Around 300 gathered in the Lydia Mendelssohn Theater Thursday night to see the 2016 National Book Award-winning novelist Colson Whitehead read passages shining light on the horrors of slavery from his book “The Underground Railroad.”

Throughout his speech, Whitehead explained the novel’s conception; he first thought of writing about slavery in the year 2000, but he didn’t begin writing it until three years ago, when he felt he had matured. 

“I knew if I had started then, I would have fucked it up,” Whitehead said. “So I was like, ‘I will wait and write more books and perhaps become a better writer … and hopefully I will be more mature and able to tackle it.’ ”

Whitehead said he is fortunate to be able to use his novel and platform to illustrate the torture and abuse his ancestors and others suffered under slavery in America.

“When I was working on the book, I had to start grappling with the horrors of slavery,” Whitehead said. “I don’t know where my family came from … I don’t know who they were or where they died, but part of writing this book right, writing it good, was honoring them.”  

Whitehead also offered commentary on America’s current racial climate, stating the election of Donald Trump as president is proof white supremacy is still prominent in the country.

Whitehead said he believes certain passages of the book, such as when free Blacks are stopped and frisked, have greater meaning now.

“When the election happened, I did start reading different sections from the book,” Whitehead said. “The book sort of does read differently now that we have this sort of re-entrenchment of white supremacy.”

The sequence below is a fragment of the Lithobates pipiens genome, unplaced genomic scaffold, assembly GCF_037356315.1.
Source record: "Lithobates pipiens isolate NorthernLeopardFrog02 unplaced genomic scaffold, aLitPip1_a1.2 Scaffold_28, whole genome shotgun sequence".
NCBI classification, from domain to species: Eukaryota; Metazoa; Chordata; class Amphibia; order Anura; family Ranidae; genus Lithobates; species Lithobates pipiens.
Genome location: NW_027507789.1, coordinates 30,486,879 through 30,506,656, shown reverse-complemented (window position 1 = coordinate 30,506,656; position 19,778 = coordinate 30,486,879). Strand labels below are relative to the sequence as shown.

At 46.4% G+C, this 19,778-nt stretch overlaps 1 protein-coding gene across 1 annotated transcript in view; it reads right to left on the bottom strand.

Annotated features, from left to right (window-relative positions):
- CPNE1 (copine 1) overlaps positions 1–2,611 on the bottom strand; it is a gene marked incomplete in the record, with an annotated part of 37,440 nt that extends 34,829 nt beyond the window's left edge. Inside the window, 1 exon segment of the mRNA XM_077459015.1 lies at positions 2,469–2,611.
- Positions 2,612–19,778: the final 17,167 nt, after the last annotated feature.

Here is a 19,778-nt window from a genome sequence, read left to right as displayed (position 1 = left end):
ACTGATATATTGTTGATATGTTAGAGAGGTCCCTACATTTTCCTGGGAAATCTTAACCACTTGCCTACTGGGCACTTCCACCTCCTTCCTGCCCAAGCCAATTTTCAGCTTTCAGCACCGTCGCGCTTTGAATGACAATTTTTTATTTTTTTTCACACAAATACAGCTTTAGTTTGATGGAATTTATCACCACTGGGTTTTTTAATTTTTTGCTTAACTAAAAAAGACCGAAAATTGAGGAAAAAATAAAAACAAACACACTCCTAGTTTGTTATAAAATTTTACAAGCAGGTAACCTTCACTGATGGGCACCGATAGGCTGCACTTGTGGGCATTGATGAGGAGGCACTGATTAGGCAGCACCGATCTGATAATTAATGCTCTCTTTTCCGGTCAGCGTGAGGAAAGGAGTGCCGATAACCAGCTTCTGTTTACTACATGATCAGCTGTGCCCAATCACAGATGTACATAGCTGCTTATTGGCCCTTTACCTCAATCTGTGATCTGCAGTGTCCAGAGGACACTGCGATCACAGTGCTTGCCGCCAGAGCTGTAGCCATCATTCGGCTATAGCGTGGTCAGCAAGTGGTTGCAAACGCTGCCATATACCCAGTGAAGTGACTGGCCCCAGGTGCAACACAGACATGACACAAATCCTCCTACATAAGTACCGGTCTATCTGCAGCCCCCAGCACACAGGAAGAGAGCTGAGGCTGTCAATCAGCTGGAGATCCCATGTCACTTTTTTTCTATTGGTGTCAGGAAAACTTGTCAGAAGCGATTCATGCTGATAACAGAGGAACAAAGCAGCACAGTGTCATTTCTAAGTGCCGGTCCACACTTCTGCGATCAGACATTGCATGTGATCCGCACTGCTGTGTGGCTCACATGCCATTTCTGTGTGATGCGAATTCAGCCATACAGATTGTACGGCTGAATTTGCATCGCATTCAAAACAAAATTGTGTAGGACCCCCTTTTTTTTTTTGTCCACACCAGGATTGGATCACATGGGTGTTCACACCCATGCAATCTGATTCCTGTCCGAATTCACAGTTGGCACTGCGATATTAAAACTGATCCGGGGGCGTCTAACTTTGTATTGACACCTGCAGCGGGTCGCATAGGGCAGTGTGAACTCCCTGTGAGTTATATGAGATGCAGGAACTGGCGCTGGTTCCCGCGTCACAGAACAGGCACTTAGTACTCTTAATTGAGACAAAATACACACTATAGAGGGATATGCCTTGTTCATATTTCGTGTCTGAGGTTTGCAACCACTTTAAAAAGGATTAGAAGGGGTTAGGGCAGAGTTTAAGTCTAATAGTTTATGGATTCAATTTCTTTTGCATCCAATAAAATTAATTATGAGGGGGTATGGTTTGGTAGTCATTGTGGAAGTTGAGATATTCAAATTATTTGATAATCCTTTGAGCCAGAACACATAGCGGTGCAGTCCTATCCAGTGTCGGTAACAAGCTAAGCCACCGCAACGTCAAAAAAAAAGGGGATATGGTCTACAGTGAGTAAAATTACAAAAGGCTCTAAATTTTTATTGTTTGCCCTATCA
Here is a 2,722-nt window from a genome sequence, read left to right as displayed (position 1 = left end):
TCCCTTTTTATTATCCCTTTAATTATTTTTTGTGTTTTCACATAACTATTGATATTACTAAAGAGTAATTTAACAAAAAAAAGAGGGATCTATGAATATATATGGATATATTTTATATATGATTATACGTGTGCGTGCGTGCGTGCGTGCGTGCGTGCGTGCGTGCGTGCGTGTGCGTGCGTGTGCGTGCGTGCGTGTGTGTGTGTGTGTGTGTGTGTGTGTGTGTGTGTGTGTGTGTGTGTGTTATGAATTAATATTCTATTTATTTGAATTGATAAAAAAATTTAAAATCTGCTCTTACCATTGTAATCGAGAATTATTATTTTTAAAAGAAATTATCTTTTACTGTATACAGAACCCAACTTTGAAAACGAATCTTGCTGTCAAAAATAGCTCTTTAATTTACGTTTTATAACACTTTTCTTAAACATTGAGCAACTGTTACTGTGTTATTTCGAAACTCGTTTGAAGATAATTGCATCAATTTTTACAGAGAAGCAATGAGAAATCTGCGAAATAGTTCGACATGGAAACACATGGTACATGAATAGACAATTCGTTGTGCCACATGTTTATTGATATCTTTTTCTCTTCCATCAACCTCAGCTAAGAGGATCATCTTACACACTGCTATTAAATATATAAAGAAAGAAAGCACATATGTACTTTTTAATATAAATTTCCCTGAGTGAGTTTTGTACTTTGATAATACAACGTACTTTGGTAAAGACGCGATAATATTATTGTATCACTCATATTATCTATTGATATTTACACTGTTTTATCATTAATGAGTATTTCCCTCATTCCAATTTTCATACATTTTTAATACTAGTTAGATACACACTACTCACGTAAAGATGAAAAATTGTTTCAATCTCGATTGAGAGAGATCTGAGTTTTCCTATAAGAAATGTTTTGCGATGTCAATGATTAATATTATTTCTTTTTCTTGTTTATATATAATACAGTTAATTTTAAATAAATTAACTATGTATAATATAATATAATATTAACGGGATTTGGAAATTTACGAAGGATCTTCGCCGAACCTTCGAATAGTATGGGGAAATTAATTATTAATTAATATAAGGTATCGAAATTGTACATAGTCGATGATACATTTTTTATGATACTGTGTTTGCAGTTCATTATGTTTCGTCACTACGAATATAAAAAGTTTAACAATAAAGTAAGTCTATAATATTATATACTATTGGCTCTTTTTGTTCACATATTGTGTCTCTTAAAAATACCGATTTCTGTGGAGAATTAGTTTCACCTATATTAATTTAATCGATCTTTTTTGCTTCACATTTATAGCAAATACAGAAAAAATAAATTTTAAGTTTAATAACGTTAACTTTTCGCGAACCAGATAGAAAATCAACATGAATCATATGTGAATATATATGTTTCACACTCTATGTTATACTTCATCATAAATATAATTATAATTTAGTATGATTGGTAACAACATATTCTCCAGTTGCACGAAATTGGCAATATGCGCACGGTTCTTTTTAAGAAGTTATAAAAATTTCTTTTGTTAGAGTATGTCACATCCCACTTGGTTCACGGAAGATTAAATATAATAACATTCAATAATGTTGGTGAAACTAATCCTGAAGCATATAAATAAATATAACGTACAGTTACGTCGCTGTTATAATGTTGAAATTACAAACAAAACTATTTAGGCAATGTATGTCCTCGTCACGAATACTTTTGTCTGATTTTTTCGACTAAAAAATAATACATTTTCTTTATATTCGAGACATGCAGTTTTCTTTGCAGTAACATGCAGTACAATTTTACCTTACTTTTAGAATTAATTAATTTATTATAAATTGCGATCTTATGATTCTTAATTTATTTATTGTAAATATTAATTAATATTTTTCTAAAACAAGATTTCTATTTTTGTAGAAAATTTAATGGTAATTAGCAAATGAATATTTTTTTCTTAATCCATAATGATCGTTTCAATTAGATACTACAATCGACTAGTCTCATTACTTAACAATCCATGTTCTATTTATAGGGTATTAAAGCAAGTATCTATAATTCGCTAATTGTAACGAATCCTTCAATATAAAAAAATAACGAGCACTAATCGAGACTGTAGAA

LSA sophomore Colin Page said he attended the event both because he has read “The Underground Railroad” and because one of his professors recommended students attend.

Page said his interest piqued when Whitehead talked about his approach to writing about the theme of oppression, specifically the parallels he drew between race relations during slavery and today.

“I specifically enjoyed when he talked about how he mingled historical aspects of the book with realism in order to comment on society and the oppression he sees that was prevalent 200 years ago, and is still unfortunately very prevalent today,” Page said. “He used the mixture of the two to show the duality between the two ages and how we’re still wrestling with a lot of the same issues that we were.”

LSA freshman Scott Bays echoed Page’s sentiment, saying his major takeaway from Whitehead’s lecture was his use of the past in his novel to draw parallels to and comment on oppression in today’s society.

“I thought it was really interesting how he could use fiction and genre to expand the scope of what he was saying,” Bays said.

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